Kerry Wayne: Anyone for sprinkles?
There are several items from Tuesday’s Weber County Commission meeting regarding the “Retirement Incentive Policy” discussions that anyone should find troubling. Most retirement incentive programs are temporary and are used as a tool for adjusting employee headcount and avoiding forced layoffs within an organization.
Usually these programs are temporary and are promptly discontinued after manpower or budgetary goals are met. This apparently has not been the case in Weber County, as the current offering dates back many years. In 2014, elected officials were added to the policy with even much more favorable terms, than regular employee benefits (with cash payouts of around $250,000 to date).
One must understand that Weber County does not have its own retirement system, instead they participate in one managed by the State of Utah. Much like building a sundae, the State supplies the ice cream (retirement), while the County supplies the “optional” sugary topping (retirement incentive) and some people (elected officials) get sprinkles and a cherry (cash payout). Amazingly, some of these “select” elected officials, after receiving that retirement incentive cash payout, have returned to employment with Weber County. Yet nothing has been done for the county taxpayer to recoup the payout monies.
The commission has voted to modify the Retirement Incentive Policy, but through a phased reduction of benefits rolling into 2026. The recommendation of a phased reduction was attributed to Deputy Weber County Attorney Christopher Crockett. The problem here is that Mr. Crockett, as a Weber County employee, is subject to the “Retirement Incentive Policy” which most would perceive as a conflict of interest.
The better choice for an opinion on the elimination of the entire policy would be a reputable outside counsel well-versed in human resource law. The fact that the words like “vested” and “expectation” were used when referring to the “Retirement Incentive Policy” seemed to run contrary to the “Purpose” paragraph of the Policy. At this commission meeting alone, over $180,000 was approved for incentive benefits for three retiring county employees. Please understand that I believe that, because the policy was in effect at the time that these employees applied, that they fully deserve the benefit. What I do have an issue with is continuing to burden Weber County taxpayers with the bill for generous benefits that they would never receive from their employers.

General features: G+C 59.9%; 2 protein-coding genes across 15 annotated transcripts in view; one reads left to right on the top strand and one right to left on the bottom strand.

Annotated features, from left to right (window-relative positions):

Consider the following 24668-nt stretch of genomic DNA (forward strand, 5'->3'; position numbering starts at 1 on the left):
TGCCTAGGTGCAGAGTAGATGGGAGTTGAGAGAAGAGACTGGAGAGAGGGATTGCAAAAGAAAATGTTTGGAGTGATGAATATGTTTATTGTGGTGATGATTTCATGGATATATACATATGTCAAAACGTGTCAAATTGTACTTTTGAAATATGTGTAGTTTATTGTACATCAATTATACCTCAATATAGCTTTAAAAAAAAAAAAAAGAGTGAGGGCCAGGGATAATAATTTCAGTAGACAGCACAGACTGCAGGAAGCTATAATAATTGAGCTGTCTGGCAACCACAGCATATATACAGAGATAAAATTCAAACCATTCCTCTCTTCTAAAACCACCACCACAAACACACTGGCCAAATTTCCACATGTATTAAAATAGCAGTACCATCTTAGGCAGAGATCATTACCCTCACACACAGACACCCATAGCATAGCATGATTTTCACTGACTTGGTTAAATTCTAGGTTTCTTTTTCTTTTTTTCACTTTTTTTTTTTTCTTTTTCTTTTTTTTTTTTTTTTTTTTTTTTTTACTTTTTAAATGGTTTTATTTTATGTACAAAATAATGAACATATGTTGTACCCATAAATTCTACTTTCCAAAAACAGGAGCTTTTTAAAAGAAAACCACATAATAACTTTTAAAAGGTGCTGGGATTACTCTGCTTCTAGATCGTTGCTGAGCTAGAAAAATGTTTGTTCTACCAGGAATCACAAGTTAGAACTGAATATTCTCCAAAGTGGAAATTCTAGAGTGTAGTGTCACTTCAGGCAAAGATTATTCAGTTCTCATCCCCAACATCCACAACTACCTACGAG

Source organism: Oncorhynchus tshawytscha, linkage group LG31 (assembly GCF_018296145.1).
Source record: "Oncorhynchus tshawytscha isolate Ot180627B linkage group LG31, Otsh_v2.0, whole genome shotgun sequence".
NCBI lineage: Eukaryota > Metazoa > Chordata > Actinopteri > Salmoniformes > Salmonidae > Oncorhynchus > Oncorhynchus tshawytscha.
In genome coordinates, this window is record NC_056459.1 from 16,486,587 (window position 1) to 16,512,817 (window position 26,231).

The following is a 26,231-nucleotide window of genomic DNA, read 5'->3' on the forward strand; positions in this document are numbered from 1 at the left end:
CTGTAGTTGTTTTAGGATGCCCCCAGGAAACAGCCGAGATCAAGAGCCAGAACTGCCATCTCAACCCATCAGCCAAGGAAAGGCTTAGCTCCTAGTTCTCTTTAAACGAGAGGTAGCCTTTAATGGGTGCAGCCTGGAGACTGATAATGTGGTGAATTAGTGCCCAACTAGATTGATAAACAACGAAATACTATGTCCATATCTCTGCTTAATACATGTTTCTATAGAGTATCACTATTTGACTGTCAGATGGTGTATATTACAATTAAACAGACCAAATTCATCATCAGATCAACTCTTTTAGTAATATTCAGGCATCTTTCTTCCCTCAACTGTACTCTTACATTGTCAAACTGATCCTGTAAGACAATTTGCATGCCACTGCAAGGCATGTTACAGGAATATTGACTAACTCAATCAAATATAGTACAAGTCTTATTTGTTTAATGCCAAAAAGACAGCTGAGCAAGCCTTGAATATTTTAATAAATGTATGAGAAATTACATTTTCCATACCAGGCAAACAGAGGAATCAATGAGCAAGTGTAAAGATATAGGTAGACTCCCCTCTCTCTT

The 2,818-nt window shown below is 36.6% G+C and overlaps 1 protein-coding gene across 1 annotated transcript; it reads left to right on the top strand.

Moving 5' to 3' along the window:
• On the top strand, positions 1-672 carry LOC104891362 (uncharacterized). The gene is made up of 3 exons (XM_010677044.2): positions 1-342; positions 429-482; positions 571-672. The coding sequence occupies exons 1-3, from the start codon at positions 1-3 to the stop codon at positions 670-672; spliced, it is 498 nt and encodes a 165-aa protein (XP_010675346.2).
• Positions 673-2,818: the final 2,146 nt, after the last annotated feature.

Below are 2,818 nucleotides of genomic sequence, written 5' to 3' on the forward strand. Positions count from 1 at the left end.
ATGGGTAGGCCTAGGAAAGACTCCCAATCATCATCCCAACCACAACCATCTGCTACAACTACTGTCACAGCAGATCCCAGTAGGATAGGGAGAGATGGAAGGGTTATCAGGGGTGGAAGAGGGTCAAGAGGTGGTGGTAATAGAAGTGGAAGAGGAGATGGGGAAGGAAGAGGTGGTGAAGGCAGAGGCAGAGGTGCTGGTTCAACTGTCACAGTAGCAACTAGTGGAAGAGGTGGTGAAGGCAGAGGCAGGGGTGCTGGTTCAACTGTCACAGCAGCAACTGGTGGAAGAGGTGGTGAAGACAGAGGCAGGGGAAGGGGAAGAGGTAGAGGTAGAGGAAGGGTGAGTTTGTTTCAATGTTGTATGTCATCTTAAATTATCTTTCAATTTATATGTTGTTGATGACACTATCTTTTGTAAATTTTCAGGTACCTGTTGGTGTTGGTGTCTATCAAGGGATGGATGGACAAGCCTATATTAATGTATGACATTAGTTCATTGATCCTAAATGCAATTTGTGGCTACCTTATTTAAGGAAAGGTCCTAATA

Over the years, Weber County has generated huge liabilities through lax human resource management (i.e. grandfathered leave, over $50,000 was paid out at this particular commission meeting). Kicking bad policies down the road rather than terminating them places an unwarranted financial burden on Weber County families and equates to pruning noxious weeds in your prized garden rather than yanking them out. Wasteful taxation forces many of our local families to make the hard choices between medication, food, utilities, school supplies or housing.
It’s time to hold our elected officials accountable to a higher standard and stop accepting excuses for poor oversight of department management. It shouldn’t take a “60 Minutes” encounter, where the reporters are banging at the door with cameras rolling, for the county to act responsibly and do what’s best for Weber County families. As Weber County taxpayers, we deserve so much better, and possibly even a sprinkle or two.